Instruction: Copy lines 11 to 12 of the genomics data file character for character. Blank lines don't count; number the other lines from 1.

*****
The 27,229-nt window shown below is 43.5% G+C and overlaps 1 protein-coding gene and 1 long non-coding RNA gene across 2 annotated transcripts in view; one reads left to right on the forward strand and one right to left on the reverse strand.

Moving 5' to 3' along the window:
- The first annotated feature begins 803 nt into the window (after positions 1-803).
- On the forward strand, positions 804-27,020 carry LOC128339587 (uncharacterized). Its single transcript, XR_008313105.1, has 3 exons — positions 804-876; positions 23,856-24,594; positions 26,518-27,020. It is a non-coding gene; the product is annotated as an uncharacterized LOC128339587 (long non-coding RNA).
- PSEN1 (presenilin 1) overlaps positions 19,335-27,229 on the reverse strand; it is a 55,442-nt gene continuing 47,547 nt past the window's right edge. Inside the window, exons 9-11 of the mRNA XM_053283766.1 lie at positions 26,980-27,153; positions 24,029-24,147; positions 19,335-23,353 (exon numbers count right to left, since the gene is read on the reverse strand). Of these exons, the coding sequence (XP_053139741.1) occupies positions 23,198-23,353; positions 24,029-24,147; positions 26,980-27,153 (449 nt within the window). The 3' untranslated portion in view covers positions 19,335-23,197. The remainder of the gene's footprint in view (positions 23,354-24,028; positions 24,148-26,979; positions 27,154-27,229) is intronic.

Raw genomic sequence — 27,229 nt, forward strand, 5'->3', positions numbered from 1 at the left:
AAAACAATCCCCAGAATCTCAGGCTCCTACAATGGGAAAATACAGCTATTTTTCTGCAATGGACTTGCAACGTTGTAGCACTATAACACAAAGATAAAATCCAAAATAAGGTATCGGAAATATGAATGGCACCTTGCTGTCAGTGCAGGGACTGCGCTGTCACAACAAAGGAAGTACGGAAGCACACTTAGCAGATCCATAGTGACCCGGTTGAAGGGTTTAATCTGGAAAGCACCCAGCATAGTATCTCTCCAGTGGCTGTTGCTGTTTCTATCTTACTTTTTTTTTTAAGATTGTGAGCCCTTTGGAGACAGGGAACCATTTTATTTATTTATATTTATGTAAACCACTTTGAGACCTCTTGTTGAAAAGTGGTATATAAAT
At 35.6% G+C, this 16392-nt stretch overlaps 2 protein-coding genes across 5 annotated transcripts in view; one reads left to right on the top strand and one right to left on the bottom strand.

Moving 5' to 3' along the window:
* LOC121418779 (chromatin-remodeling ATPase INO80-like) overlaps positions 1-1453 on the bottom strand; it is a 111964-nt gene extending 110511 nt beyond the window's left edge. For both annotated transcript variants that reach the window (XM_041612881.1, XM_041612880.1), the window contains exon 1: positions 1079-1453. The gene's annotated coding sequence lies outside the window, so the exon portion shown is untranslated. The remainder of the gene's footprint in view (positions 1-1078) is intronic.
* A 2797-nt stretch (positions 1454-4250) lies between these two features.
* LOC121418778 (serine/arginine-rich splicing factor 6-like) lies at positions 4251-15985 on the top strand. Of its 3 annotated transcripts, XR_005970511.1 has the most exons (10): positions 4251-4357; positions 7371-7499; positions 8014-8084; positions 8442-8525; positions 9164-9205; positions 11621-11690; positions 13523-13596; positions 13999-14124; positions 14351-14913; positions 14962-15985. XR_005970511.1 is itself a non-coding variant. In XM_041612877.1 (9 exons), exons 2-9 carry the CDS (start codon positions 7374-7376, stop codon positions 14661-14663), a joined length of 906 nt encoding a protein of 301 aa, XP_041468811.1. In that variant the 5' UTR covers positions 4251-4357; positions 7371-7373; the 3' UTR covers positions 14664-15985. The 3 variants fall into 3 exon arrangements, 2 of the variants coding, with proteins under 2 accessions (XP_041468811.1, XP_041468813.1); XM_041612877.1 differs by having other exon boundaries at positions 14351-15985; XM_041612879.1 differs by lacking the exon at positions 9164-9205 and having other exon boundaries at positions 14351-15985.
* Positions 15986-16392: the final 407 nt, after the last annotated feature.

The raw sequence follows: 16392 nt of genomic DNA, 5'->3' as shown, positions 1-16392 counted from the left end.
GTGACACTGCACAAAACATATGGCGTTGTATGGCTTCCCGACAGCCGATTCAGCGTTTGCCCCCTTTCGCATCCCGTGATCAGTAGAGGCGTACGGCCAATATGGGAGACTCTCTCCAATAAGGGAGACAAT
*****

* A 2797-nt stretch (positions 1454-4250) lies between these two features.
* LOC121418778 (serine/arginine-rich splicing factor 6-like) lies at positions 4251-15985 on the top strand. Of its 3 annotated transcripts, XR_005970511.1 has the most exons (10): positions 4251-4357; positions 7371-7499; positions 8014-8084; positions 8442-8525; positions 9164-9205; positions 11621-11690; positions 13523-13596; positions 13999-14124; positions 14351-14913; positions 14962-15985. XR_005970511.1 is itself a non-coding variant. In XM_041612877.1 (9 exons), exons 2-9 carry the CDS (start codon positions 7374-7376, stop codon positions 14661-14663), a joined length of 906 nt encoding a protein of 301 aa, XP_041468811.1. In that variant the 5' UTR covers positions 4251-4357; positions 7371-7373; the 3' UTR covers positions 14664-15985. The 3 variants fall into 3 exon arrangements, 2 of the variants coding, with proteins under 2 accessions (XP_041468811.1, XP_041468813.1); XM_041612877.1 differs by having other exon boundaries at positions 14351-15985; XM_041612879.1 differs by lacking the exon at positions 9164-9205 and having other exon boundaries at positions 14351-15985.